A. E. writes: I have a 1981 Charles/Diana wedding coin, special edition 25 pence silver piece. I thought that Great Britain doesn’t make a 25 pence. It is about the size of a 50 cent piece. Someone brought it back as a present. Is it of any value?
The 1981 Royal Wedding Commemorative crown (25p) was popular with the public and was made in large numbers and distributed by banks in England. Though there is more interest now that the Princess is gone, there is plenty of these to go around.
There were 27,360,000 minted. The copper-nickel issues are worth about US$1, issued in a plastic bank envelope, CuNi specimen, issued in a Royal Mint folder, about US$3.00. A silver (sterling) proof version was marketed by the British Royal Mint (28.27 grams sterling silver), mintage: 218,000. Value: about $25.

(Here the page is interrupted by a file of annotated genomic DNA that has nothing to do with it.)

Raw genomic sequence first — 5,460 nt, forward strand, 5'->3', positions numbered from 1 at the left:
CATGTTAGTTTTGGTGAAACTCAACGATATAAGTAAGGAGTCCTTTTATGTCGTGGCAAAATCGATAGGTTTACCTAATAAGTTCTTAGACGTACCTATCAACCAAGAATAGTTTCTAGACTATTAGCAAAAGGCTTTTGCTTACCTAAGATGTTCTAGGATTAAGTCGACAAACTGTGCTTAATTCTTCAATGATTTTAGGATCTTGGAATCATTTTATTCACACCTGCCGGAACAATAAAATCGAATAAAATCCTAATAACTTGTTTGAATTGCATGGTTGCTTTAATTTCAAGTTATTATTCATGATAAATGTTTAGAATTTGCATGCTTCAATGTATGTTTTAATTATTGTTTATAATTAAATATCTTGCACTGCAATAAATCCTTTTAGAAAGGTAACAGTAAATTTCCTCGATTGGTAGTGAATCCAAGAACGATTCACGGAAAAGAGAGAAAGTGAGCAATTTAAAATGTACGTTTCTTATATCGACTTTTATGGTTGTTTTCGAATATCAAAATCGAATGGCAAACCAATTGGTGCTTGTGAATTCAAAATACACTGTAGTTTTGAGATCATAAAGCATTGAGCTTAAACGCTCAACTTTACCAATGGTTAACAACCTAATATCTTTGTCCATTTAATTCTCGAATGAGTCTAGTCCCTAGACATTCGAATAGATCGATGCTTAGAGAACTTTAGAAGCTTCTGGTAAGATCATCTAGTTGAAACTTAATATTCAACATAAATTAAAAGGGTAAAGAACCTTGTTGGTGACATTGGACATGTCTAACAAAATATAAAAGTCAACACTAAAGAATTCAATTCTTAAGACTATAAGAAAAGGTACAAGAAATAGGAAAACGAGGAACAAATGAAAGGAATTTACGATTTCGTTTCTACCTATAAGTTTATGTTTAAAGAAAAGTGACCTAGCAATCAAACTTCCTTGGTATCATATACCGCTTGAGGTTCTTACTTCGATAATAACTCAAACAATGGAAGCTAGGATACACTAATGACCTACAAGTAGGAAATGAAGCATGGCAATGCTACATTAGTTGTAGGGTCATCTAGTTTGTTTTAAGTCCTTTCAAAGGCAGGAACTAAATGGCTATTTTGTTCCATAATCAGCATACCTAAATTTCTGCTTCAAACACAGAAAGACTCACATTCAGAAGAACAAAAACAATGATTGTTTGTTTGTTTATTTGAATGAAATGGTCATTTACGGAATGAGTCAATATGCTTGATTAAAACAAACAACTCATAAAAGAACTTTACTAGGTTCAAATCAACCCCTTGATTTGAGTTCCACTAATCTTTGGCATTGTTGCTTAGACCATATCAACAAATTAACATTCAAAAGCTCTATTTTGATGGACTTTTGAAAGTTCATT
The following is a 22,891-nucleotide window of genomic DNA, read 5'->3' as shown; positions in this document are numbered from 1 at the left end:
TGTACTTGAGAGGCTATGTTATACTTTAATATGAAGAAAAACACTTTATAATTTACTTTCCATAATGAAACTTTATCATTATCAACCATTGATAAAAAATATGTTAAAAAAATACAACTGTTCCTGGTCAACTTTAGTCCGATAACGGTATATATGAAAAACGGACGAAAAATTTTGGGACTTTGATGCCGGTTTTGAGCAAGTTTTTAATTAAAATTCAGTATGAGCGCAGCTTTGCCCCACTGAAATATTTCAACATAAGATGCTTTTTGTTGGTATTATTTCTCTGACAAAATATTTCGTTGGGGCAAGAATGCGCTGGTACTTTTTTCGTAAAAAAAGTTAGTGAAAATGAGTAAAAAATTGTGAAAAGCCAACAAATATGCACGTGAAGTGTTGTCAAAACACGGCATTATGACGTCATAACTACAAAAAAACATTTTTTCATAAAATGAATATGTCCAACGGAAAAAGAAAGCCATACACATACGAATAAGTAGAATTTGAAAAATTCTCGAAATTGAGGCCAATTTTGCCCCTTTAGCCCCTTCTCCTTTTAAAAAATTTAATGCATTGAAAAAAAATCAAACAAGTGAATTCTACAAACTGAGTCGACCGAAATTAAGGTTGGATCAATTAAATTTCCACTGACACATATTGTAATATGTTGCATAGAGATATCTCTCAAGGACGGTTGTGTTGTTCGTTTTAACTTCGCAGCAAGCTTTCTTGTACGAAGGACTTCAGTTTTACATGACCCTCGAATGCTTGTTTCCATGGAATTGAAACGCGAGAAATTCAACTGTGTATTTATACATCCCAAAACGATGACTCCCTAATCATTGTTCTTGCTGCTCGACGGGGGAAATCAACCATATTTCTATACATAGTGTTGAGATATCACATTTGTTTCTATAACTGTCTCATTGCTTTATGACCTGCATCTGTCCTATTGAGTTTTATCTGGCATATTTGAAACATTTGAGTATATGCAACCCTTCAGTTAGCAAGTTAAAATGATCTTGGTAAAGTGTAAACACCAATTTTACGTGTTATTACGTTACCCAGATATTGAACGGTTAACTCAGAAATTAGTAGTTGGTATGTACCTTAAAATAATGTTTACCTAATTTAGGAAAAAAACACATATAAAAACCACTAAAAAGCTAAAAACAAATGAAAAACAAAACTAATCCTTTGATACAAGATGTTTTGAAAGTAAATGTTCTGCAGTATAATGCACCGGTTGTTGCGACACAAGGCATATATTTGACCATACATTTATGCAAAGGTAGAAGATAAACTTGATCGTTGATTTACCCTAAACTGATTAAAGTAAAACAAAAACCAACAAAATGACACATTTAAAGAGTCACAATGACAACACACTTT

Actually, Britain does have a 25p denomination, though it is currently used for commemorative coins. It translated from the old Crown denomination (4 crowns to the pound). When Great Britain changed their currency to a decimal system in 1971, all coins from the old system that fit were kept, other denominations were retired. For example, the shilling became 5 pence, still 20 to the pound as in the old system.